DBC stands for Delton Basecoat which is one of the basecoat lines offered by PPG. DBC has been around for a long long time and is a good basecoat. Any basecoat you purchase will need to be clearcoated. I wouldn't use anything other automotive clearcoat. You want to keep your basecoat and clearcoat within the same brand ie. PPG Base/Clear or Dupont Base/Clear etc.. If you use DBC then you can purchase Omni MC161 which is a lower grade clear manufactured by PPG but is a good quality product. You can buy a small bottle of UV additive which can go into the clear which will help add years of protection to the clear. Do not add the UV additive to the basecoat as that can cause issues. Unless you plan on sitting your pinball machine in front of a window with direct sunlight for years on end this paint job will last the lifetime of the machine.

Quoted from KingNine:

Thanks for the paint info!! Is that clear a gloss, flat, semi???

MC161 is glossy as it is designed for overall vehicle refinishing. You can purchasing a flattening agent that you can mix into the clear to get the matte or semi-gloss you are looking for.

#46 5 years ago

I've done hundreds of stencils over the years, started using latexes, then switched to oils and about 6 years ago moved 100% to automotive paints and never looked back. Auto paints have the closest overall match to original results by a mile.. it's worth the extra prep, precautions and cleanup effort every time!

#47 5 years ago

Our automotive place is recommending a single stage paint that already has clear coat in it.
Anybody see a problem with using that.
Seems like a good idea.

#48 5 years ago
Quoted from Arcade:

Our automotive place is recommending a single stage paint that already has clear coat in it.
Anybody see a problem with using that.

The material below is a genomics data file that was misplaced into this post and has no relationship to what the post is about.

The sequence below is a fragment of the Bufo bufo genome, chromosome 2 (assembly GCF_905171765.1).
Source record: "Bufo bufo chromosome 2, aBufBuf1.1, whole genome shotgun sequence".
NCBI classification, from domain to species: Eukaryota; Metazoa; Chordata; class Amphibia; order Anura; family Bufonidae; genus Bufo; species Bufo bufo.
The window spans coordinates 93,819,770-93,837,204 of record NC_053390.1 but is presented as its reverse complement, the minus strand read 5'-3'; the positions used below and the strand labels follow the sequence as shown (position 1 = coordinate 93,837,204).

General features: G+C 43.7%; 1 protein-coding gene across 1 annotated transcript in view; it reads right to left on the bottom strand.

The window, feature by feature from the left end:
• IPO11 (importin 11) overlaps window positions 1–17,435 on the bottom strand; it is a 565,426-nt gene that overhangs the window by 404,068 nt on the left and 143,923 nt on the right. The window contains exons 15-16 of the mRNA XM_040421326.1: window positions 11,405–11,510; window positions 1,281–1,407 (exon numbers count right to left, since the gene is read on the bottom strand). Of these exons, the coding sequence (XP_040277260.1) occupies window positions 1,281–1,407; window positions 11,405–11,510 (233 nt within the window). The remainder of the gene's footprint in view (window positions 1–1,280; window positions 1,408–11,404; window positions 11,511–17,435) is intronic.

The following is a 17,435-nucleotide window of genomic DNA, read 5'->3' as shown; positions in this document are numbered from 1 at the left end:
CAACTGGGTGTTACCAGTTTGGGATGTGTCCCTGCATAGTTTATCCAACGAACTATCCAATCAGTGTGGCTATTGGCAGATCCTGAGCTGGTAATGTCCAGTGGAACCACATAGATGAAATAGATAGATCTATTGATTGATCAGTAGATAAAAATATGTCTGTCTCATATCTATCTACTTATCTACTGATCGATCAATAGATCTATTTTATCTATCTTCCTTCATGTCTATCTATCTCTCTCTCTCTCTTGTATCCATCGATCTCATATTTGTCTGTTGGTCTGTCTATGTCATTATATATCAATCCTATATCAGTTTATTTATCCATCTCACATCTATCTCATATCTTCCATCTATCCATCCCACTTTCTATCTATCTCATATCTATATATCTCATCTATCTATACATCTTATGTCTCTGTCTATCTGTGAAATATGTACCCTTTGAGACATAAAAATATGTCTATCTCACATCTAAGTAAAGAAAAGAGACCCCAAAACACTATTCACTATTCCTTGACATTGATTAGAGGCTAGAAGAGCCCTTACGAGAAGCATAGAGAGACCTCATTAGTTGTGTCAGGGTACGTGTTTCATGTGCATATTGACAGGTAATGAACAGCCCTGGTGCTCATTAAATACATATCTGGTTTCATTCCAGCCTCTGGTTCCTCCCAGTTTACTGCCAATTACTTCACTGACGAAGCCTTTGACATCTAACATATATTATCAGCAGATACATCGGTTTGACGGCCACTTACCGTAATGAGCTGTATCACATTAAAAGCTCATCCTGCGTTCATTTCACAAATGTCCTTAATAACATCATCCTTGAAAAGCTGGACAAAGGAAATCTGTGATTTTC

Seems like a good idea.

Never used it so I can say for sure. The benefit of having the paint and clear separate is that it allows you to lightly buff-sand the painted piece prior to clear. This does two things: 1) It can help remove any minor particles/imperfections that you might have in the paint (dust, etc) prior to clearing. 2) it removes the ridges created at each paint stage from the stencil and allows the entire piece to be very smooth before you clear.

I also concur with Travis that I ONLY use automotive clear. I am not saying that you cannot use any other clear and I know people that have done it, but if you don't use an automotive clear, you better test it on scrap wood because some clears are too "hot" for the paint and will react negatively. If you get the automotive clear, the shop can generally tell you that it is compatible with the paint you're using.

The MC161 is indeed a gloss clear. I use that when people want a shiny smooth finish. I use PPG DCU 2060 (Flex'd n Flat) as a flattening agent when I want it satin or flat. The spec sheet tells you how much to mix to get the desired look.

#49 5 years ago
Quoted from Arcade:

Our automotive place is recommending a single stage paint that already has clear coat in it.
Anybody see a problem with using that.
Seems like a good idea.

DON"T USE SINGLE STAGE!! On a car sure single stage is great as you just put a few coats on and your done. Plus single stage is cheaper. I know your thinking those sound great!

Here is the issue with single stage. It is not designed for doing graphics etc.. Single stage takes awhile to dry so you would need to wait a few days between each color. If you didn't wait the appropriate amount of time you can risk leaving a "print" from the adhesive of the second stencil once it is applied. Most basecoats only take 30mins-1hr to flash off before you can apply the next stencil. Also single stage is much thicker with the clear built in so you would have a much thicker and harder line when you remove the stencil.

Whatever paint you do purchase ask them for the product data sheet. This is not a MSDS sheet but a sheet that gives you all the mixing ratios and the dry times. All automotive paint is designed to be sprayed at 70 degrees. For every 15 degrees above 70 degrees you cut the dry time in half. Also if you go down to 55 degrees then the dry time will double.

#50 5 years ago

Pictures of the latest. First couple pics look washed out, forgot to turn off the flash... - in reality they are rich and deep:
photo 1(1).JPGphoto 2(1).JPGphoto 3(1).JPG